How to Prepare for the Mobile Future

As we approach 181.4 million smartphone users in the U.S with an eye toward 222.4 million, or 67.8% of the population, by 2017, it is clear that the prevailing trend in eCommerce is to break free from the confines of the desktop computer. Mobile devices, according to n-commerce technology vendor Branding Brand projects, will soon account for 39% of all traffic to the retail websites of Internet Retailer’s Top 500 e-retailers.

What are consumers doing on their mobile devices? According to Nielsen’s “Cross Platform Report,” Americans are spending a third of their smartphone time on social media. Clearly, the immediate implication for brands, cooperatives included, is that a social media strategy should be a mobile strategy and a mobile strategy a social strategy. It is likely that the business objective behind a social media initiative will be to drive traffic to a brand’s website – where, for now at least, most eCommerce takes place. It follows that to be competitive a brand’s website must be responsive to the many different mobile devices that will be following the links shared in social media. No brand can afford to lose 39% of its hard earned traffic.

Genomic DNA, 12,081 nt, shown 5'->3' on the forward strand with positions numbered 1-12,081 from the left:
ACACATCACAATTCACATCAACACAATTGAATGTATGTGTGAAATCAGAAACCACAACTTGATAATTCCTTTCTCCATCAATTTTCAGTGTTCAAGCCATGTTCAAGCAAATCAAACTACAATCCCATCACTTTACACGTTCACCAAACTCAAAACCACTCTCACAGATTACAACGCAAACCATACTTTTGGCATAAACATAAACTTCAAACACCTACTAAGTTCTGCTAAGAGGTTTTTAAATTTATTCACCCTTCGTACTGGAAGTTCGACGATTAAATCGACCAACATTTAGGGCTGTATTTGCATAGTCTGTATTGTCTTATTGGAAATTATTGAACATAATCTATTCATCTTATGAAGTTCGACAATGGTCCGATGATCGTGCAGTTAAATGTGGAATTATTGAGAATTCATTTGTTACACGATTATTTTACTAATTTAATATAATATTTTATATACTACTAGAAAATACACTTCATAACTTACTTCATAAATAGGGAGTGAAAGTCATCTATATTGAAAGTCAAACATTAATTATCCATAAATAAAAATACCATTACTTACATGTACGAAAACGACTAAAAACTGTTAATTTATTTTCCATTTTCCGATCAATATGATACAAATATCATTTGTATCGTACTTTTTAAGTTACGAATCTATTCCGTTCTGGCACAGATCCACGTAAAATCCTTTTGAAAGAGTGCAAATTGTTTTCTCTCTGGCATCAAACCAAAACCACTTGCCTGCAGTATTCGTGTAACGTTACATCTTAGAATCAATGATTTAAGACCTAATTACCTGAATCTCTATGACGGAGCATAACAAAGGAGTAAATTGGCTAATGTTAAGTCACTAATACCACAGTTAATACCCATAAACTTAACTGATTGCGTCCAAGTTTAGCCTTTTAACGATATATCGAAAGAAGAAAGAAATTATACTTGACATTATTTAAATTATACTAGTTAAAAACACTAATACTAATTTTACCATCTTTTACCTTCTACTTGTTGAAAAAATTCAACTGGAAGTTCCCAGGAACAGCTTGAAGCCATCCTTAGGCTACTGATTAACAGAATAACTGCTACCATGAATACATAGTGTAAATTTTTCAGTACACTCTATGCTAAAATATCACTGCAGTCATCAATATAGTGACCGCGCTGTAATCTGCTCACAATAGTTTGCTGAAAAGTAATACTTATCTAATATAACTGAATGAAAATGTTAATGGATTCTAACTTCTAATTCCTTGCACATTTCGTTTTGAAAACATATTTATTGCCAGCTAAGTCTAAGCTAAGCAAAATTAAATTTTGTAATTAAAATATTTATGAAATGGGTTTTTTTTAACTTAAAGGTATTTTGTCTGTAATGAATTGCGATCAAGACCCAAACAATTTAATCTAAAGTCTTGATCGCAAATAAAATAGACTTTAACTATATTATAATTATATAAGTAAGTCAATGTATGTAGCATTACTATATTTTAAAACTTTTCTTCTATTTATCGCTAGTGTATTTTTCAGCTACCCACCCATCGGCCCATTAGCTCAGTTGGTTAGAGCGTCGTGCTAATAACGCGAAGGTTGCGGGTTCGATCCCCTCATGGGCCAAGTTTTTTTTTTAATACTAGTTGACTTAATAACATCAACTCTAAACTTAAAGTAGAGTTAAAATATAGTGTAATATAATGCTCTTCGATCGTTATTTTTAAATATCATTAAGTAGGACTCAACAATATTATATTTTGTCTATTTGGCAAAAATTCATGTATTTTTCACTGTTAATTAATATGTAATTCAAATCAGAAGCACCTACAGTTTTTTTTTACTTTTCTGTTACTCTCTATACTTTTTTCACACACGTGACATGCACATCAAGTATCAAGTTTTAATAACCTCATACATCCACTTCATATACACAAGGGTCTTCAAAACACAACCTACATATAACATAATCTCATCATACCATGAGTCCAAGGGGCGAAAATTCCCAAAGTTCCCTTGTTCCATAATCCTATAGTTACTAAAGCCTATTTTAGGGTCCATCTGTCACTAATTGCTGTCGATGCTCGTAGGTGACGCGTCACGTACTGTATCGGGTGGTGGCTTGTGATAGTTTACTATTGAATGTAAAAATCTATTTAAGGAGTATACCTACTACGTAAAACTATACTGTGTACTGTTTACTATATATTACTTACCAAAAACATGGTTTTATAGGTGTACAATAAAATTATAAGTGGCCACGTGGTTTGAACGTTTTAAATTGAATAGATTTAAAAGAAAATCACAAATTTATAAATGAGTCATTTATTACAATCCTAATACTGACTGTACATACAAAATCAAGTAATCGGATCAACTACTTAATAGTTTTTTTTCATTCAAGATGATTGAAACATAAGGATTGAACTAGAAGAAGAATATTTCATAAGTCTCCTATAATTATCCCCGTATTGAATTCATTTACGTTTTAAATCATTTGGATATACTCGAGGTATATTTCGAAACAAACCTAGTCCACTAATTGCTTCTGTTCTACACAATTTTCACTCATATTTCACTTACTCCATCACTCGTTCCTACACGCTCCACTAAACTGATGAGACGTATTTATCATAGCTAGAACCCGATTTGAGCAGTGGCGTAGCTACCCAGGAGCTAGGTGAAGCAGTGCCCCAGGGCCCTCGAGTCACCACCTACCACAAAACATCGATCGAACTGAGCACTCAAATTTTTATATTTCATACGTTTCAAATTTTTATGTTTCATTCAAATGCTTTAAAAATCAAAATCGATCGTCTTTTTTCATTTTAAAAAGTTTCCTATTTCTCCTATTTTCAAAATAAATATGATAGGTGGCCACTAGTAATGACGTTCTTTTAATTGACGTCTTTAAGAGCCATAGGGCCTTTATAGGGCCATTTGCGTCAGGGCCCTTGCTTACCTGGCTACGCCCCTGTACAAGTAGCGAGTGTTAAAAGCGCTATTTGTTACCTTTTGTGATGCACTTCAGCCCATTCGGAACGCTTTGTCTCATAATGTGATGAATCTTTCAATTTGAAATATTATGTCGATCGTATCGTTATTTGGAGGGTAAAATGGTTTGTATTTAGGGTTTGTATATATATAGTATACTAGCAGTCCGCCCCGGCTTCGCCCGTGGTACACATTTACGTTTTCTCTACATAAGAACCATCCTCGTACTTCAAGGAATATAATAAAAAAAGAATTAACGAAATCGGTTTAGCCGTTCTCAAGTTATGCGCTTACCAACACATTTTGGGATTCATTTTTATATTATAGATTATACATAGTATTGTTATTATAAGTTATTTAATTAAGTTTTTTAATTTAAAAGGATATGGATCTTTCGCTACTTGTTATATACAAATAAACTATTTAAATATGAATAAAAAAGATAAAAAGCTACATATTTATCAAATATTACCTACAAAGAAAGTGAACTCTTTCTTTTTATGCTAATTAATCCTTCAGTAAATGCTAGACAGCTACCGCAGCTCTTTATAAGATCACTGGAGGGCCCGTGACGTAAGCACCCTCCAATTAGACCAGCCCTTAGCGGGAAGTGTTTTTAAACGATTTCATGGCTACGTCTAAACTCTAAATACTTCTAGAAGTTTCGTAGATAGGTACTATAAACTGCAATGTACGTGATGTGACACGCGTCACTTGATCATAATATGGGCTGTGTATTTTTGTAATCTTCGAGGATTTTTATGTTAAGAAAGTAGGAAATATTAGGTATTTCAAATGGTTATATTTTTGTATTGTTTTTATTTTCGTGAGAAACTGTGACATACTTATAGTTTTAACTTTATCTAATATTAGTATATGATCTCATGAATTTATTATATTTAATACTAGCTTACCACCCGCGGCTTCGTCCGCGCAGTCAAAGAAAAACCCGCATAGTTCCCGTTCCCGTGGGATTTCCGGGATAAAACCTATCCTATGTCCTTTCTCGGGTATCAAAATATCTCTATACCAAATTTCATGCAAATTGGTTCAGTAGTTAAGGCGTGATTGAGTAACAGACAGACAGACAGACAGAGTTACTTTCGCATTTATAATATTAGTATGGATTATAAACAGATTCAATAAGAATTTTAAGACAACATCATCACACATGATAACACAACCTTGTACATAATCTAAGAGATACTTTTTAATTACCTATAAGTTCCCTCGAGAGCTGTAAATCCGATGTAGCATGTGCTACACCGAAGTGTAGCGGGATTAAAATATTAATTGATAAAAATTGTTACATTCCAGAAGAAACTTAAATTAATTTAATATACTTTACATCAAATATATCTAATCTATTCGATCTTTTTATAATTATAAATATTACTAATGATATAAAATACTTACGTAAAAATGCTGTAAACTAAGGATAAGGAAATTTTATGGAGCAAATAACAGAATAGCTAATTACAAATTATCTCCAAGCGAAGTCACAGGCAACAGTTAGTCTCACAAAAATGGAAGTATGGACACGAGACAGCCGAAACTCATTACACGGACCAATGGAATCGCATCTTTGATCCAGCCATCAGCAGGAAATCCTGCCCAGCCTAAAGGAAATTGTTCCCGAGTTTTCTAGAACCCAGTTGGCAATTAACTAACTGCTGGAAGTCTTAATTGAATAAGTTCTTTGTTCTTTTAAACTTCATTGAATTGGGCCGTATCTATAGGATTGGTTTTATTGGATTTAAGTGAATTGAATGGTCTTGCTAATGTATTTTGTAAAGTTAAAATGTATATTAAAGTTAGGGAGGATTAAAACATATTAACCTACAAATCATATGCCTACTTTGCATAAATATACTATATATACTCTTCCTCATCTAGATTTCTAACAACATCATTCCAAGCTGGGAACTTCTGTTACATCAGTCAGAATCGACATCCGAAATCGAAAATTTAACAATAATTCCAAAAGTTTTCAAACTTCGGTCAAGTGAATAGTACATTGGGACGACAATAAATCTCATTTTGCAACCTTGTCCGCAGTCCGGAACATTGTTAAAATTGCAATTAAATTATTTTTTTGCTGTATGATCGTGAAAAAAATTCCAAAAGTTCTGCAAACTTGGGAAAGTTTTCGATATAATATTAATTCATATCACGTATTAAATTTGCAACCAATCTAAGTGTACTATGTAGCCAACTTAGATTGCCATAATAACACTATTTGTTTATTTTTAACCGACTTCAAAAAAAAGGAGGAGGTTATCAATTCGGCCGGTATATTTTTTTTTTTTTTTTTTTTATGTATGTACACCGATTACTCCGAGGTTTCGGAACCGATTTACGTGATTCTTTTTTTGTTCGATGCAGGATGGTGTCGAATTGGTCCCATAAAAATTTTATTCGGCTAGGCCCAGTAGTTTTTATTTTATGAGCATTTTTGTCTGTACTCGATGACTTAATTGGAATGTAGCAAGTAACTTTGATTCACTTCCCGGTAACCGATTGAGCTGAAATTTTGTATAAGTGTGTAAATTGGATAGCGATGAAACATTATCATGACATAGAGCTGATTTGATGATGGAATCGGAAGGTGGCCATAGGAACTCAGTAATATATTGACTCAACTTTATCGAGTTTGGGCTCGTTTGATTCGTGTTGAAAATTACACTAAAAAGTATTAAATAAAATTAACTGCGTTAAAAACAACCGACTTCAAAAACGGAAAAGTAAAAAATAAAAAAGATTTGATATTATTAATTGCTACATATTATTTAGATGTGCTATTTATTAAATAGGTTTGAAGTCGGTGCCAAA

The mobile revolution represents the first phase of the untethering of human connection. When social networks first gained prominence in the 00’s, many people were communicating at home on their desktop PC, or moderately portable laptop. Now, people are communicating on the road, at work, and everywhere in between. No longer tied to desktops, humans can connect and interact with friends, family, and brands as desired and needed.